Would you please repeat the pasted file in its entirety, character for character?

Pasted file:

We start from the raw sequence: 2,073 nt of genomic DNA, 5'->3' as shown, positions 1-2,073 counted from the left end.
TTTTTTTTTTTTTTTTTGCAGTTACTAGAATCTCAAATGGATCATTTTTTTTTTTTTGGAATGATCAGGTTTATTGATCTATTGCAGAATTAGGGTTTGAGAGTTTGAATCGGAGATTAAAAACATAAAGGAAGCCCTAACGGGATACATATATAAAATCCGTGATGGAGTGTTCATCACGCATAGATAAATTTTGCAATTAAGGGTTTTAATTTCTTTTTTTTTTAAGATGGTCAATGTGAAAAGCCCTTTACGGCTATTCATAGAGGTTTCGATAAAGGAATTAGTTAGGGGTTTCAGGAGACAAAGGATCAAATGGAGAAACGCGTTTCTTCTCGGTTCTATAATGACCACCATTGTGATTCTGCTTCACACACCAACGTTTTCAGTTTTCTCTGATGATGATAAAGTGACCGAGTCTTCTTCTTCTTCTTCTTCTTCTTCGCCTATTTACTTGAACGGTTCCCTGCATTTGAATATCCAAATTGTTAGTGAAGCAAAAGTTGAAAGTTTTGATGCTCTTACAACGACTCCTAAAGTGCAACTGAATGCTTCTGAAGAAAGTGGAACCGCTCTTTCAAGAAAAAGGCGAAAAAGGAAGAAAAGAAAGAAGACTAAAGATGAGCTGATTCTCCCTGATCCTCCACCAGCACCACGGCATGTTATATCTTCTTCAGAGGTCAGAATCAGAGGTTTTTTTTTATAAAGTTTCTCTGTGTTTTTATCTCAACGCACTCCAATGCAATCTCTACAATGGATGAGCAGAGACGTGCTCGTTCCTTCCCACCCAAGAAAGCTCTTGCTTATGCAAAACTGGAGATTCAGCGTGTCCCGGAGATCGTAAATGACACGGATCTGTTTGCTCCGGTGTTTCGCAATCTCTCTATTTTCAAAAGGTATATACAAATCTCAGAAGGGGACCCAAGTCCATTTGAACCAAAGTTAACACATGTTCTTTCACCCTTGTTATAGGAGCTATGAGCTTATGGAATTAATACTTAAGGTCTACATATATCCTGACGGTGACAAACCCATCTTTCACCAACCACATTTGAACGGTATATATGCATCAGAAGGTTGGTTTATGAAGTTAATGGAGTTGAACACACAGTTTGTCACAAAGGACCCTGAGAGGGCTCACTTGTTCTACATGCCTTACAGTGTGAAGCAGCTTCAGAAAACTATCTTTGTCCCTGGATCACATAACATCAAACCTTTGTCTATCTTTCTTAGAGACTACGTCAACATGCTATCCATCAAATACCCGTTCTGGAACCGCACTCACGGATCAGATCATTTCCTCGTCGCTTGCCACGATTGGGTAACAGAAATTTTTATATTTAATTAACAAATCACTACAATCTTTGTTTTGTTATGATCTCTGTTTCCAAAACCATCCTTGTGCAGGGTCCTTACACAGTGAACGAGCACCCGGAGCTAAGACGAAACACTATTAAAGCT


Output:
We start from the raw sequence: 2,073 nt of genomic DNA, 5'->3' as shown, positions 1-2,073 counted from the left end.
TTTTTTTTTTTTTTTTTGCAGTTACTAGAATCTCAAATGGATCATTTTTTTTTTTTTGGAATGATCAGGTTTATTGATCTATTGCAGAATTAGGGTTTGAGAGTTTGAATCGGAGATTAAAAACATAAAGGAAGCCCTAACGGGATACATATATAAAATCCGTGATGGAGTGTTCATCACGCATAGATAAATTTTGCAATTAAGGGTTTTAATTTCTTTTTTTTTTAAGATGGTCAATGTGAAAAGCCCTTTACGGCTATTCATAGAGGTTTCGATAAAGGAATTAGTTAGGGGTTTCAGGAGACAAAGGATCAAATGGAGAAACGCGTTTCTTCTCGGTTCTATAATGACCACCATTGTGATTCTGCTTCACACACCAACGTTTTCAGTTTTCTCTGATGATGATAAAGTGACCGAGTCTTCTTCTTCTTCTTCTTCTTCTTCGCCTATTTACTTGAACGGTTCCCTGCATTTGAATATCCAAATTGTTAGTGAAGCAAAAGTTGAAAGTTTTGATGCTCTTACAACGACTCCTAAAGTGCAACTGAATGCTTCTGAAGAAAGTGGAACCGCTCTTTCAAGAAAAAGGCGAAAAAGGAAGAAAAGAAAGAAGACTAAAGATGAGCTGATTCTCCCTGATCCTCCACCAGCACCACGGCATGTTATATCTTCTTCAGAGGTCAGAATCAGAGGTTTTTTTTTATAAAGTTTCTCTGTGTTTTTATCTCAACGCACTCCAATGCAATCTCTACAATGGATGAGCAGAGACGTGCTCGTTCCTTCCCACCCAAGAAAGCTCTTGCTTATGCAAAACTGGAGATTCAGCGTGTCCCGGAGATCGTAAATGACACGGATCTGTTTGCTCCGGTGTTTCGCAATCTCTCTATTTTCAAAAGGTATATACAAATCTCAGAAGGGGACCCAAGTCCATTTGAACCAAAGTTAACACATGTTCTTTCACCCTTGTTATAGGAGCTATGAGCTTATGGAATTAATACTTAAGGTCTACATATATCCTGACGGTGACAAACCCATCTTTCACCAACCACATTTGAACGGTATATATGCATCAGAAGGTTGGTTTATGAAGTTAATGGAGTTGAACACACAGTTTGTCACAAAGGACCCTGAGAGGGCTCACTTGTTCTACATGCCTTACAGTGTGAAGCAGCTTCAGAAAACTATCTTTGTCCCTGGATCACATAACATCAAACCTTTGTCTATCTTTCTTAGAGACTACGTCAACATGCTATCCATCAAATACCCGTTCTGGAACCGCACTCACGGATCAGATCATTTCCTCGTCGCTTGCCACGATTGGGTAACAGAAATTTTTATATTTAATTAACAAATCACTACAATCTTTGTTTTGTTATGATCTCTGTTTCCAAAACCATCCTTGTGCAGGGTCCTTACACAGTGAACGAGCACCCGGAGCTAAGACGAAACACTATTAAAGCT